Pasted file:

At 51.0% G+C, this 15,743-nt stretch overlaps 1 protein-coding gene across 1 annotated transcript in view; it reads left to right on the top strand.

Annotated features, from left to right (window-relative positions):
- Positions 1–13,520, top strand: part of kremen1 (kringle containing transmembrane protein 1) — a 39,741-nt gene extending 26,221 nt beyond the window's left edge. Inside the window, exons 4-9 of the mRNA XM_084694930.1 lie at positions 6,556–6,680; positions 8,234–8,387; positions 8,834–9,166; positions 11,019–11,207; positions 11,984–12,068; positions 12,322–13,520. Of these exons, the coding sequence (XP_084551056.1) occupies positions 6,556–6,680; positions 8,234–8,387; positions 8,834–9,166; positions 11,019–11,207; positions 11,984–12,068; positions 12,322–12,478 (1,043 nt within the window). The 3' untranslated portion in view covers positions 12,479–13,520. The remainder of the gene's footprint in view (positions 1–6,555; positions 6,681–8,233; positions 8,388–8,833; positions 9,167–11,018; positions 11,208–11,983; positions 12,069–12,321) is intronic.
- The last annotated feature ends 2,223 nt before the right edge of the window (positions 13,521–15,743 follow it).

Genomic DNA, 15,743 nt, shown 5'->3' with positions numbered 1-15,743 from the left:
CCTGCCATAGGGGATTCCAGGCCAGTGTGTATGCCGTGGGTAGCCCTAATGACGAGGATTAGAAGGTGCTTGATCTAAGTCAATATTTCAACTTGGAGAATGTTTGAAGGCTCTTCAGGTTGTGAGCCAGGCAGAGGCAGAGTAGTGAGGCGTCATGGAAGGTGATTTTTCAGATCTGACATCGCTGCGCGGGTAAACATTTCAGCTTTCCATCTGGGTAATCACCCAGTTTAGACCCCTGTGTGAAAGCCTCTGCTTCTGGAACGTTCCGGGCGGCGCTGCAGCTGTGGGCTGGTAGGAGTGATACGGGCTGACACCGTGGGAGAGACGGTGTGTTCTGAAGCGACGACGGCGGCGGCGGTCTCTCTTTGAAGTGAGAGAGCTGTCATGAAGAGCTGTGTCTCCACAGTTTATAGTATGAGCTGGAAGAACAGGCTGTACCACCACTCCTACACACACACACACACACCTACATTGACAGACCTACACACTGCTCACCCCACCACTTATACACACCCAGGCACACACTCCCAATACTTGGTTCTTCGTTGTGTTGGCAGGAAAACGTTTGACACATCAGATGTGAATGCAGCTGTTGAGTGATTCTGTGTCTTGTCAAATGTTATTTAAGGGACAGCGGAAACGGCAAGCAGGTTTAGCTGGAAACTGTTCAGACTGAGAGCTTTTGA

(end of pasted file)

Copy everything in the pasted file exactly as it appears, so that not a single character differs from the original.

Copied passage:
At 51.0% G+C, this 15,743-nt stretch overlaps 1 protein-coding gene across 1 annotated transcript in view; it reads left to right on the top strand.

Annotated features, from left to right (window-relative positions):
- Positions 1–13,520, top strand: part of kremen1 (kringle containing transmembrane protein 1) — a 39,741-nt gene extending 26,221 nt beyond the window's left edge. Inside the window, exons 4-9 of the mRNA XM_084694930.1 lie at positions 6,556–6,680; positions 8,234–8,387; positions 8,834–9,166; positions 11,019–11,207; positions 11,984–12,068; positions 12,322–13,520. Of these exons, the coding sequence (XP_084551056.1) occupies positions 6,556–6,680; positions 8,234–8,387; positions 8,834–9,166; positions 11,019–11,207; positions 11,984–12,068; positions 12,322–12,478 (1,043 nt within the window). The 3' untranslated portion in view covers positions 12,479–13,520. The remainder of the gene's footprint in view (positions 1–6,555; positions 6,681–8,233; positions 8,388–8,833; positions 9,167–11,018; positions 11,208–11,983; positions 12,069–12,321) is intronic.
- The last annotated feature ends 2,223 nt before the right edge of the window (positions 13,521–15,743 follow it).

Genomic DNA, 15,743 nt, shown 5'->3' with positions numbered 1-15,743 from the left:
CCTGCCATAGGGGATTCCAGGCCAGTGTGTATGCCGTGGGTAGCCCTAATGACGAGGATTAGAAGGTGCTTGATCTAAGTCAATATTTCAACTTGGAGAATGTTTGAAGGCTCTTCAGGTTGTGAGCCAGGCAGAGGCAGAGTAGTGAGGCGTCATGGAAGGTGATTTTTCAGATCTGACATCGCTGCGCGGGTAAACATTTCAGCTTTCCATCTGGGTAATCACCCAGTTTAGACCCCTGTGTGAAAGCCTCTGCTTCTGGAACGTTCCGGGCGGCGCTGCAGCTGTGGGCTGGTAGGAGTGATACGGGCTGACACCGTGGGAGAGACGGTGTGTTCTGAAGCGACGACGGCGGCGGCGGTCTCTCTTTGAAGTGAGAGAGCTGTCATGAAGAGCTGTGTCTCCACAGTTTATAGTATGAGCTGGAAGAACAGGCTGTACCACCACTCCTACACACACACACACACACCTACATTGACAGACCTACACACTGCTCACCCCACCACTTATACACACCCAGGCACACACTCCCAATACTTGGTTCTTCGTTGTGTTGGCAGGAAAACGTTTGACACATCAGATGTGAATGCAGCTGTTGAGTGATTCTGTGTCTTGTCAAATGTTATTTAAGGGACAGCGGAAACGGCAAGCAGGTTTAGCTGGAAACTGTTCAGACTGAGAGCTTTTGA